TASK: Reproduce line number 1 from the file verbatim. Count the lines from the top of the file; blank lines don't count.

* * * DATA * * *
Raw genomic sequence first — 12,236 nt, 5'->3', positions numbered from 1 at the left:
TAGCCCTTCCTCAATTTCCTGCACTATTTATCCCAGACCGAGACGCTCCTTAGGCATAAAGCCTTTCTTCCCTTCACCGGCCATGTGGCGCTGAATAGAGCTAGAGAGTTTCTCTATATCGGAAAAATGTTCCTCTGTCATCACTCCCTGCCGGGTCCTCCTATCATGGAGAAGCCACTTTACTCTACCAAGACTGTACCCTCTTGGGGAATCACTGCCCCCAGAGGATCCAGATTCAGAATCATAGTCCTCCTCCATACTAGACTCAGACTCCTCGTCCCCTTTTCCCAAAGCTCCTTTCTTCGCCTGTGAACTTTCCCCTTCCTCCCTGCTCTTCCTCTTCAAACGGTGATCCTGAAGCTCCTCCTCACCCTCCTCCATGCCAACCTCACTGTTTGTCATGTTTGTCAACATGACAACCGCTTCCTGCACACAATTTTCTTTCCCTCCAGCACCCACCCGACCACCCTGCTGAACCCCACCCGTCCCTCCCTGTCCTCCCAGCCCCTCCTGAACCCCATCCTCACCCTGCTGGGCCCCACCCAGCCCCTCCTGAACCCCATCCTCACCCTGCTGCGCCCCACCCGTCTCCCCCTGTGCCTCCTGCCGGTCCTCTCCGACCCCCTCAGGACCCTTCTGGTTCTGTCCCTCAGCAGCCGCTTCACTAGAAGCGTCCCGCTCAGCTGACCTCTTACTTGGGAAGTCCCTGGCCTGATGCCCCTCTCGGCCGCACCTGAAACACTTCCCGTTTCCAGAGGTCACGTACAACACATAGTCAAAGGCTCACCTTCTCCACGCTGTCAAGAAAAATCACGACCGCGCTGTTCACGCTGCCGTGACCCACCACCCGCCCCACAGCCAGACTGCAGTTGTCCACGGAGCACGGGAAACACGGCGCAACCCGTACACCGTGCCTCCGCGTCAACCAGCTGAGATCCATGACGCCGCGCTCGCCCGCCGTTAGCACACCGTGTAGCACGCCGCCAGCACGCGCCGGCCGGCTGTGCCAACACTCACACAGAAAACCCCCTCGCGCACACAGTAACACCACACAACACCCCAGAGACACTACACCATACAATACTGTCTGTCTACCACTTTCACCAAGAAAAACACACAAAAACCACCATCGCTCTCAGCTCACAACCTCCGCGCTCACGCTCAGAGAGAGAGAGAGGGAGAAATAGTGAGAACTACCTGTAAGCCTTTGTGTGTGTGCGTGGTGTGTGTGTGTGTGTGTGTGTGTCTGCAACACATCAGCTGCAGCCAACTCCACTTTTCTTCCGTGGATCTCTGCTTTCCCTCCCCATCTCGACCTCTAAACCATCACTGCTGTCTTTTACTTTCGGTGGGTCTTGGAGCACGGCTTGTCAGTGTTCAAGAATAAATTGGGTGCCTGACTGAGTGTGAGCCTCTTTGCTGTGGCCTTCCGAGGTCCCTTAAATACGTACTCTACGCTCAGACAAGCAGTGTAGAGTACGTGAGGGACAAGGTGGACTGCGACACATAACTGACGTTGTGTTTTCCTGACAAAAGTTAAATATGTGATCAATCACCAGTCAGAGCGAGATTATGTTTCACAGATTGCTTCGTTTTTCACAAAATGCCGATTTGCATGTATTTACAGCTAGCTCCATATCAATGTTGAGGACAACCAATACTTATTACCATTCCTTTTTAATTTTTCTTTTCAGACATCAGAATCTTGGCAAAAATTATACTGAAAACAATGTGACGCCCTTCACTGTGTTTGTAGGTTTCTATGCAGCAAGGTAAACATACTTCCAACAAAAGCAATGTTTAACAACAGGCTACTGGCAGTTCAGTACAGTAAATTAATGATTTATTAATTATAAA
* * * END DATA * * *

Raw genomic sequence first — 12,236 nt, 5'->3', positions numbered from 1 at the left: